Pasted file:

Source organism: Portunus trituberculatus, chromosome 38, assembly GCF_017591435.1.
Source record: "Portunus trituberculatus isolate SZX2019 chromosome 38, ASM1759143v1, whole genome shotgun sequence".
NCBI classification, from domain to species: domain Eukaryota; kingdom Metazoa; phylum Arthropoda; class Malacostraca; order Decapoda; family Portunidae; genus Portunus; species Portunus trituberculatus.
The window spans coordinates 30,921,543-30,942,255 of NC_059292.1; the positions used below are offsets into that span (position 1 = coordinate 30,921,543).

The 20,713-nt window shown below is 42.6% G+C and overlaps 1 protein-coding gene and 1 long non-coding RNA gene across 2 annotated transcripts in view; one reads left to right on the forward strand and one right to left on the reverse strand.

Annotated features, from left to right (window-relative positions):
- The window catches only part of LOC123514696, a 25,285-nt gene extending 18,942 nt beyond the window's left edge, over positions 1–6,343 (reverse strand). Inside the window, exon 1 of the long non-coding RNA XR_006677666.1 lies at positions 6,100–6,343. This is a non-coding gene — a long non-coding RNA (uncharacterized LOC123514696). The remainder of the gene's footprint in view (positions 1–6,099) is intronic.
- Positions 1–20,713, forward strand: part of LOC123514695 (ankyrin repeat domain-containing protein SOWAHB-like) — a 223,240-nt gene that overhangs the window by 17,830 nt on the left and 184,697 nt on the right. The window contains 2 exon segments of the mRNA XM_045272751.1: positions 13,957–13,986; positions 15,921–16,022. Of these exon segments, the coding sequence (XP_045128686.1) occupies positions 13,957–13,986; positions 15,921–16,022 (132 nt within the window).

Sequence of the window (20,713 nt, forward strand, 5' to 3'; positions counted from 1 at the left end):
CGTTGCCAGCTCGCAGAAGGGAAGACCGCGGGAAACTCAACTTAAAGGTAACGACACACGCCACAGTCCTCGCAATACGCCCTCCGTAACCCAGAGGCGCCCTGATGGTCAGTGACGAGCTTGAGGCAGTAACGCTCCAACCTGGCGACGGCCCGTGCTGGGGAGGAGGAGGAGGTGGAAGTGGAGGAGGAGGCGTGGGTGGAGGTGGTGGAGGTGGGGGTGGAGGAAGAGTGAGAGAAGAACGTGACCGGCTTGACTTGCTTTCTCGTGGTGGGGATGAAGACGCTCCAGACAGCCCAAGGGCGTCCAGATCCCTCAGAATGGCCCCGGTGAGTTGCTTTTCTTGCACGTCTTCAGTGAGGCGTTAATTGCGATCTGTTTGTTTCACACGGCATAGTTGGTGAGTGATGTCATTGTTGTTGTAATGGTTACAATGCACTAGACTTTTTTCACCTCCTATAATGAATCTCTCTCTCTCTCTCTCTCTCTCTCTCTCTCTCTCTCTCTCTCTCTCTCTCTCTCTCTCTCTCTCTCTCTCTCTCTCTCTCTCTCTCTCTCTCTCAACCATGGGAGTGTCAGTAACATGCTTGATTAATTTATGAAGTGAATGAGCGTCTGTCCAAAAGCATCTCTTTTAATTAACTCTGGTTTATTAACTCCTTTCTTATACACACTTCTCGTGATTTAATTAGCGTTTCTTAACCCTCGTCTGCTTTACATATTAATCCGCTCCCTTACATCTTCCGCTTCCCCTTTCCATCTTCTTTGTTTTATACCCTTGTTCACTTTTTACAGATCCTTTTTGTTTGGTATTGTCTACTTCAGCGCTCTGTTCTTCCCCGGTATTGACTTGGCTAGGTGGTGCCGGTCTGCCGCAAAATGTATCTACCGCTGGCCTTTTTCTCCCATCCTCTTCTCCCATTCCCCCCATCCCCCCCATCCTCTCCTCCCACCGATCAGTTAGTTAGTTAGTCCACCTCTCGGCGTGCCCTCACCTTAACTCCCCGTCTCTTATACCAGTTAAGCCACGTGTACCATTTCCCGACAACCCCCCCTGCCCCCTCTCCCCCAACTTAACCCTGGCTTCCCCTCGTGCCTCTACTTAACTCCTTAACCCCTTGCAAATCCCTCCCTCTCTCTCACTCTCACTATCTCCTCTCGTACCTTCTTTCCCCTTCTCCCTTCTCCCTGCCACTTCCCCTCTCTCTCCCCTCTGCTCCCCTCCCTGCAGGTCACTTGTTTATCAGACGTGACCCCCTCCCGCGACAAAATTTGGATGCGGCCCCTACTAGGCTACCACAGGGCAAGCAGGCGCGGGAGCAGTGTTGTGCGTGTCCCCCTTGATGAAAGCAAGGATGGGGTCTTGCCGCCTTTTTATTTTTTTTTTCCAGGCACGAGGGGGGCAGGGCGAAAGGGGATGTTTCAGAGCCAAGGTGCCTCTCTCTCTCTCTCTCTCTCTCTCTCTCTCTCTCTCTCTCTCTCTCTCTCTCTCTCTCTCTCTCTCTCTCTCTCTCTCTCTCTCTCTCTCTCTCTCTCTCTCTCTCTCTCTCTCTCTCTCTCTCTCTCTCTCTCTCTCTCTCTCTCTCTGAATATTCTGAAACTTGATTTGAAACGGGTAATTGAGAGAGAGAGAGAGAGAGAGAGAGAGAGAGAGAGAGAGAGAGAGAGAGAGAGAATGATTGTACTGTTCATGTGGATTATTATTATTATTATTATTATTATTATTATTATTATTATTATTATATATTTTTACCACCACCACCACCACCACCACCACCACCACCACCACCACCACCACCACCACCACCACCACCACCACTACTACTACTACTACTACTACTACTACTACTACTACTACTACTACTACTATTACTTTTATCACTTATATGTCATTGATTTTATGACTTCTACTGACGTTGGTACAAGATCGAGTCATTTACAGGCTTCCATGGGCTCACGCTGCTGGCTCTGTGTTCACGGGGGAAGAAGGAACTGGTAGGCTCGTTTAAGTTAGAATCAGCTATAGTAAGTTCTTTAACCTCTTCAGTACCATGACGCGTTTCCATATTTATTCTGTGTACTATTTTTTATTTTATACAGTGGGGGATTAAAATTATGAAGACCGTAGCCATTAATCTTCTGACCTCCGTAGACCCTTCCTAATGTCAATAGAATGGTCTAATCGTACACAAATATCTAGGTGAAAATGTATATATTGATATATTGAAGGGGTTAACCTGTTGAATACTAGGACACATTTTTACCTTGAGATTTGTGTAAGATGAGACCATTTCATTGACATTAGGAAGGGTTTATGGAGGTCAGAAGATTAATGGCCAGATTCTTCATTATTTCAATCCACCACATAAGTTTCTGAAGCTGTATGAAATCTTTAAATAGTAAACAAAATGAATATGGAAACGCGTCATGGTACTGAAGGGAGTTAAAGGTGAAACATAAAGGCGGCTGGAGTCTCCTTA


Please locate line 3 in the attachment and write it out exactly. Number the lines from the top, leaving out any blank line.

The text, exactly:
NCBI classification, from domain to species: domain Eukaryota; kingdom Metazoa; phylum Arthropoda; class Malacostraca; order Decapoda; family Portunidae; genus Portunus; species Portunus trituberculatus.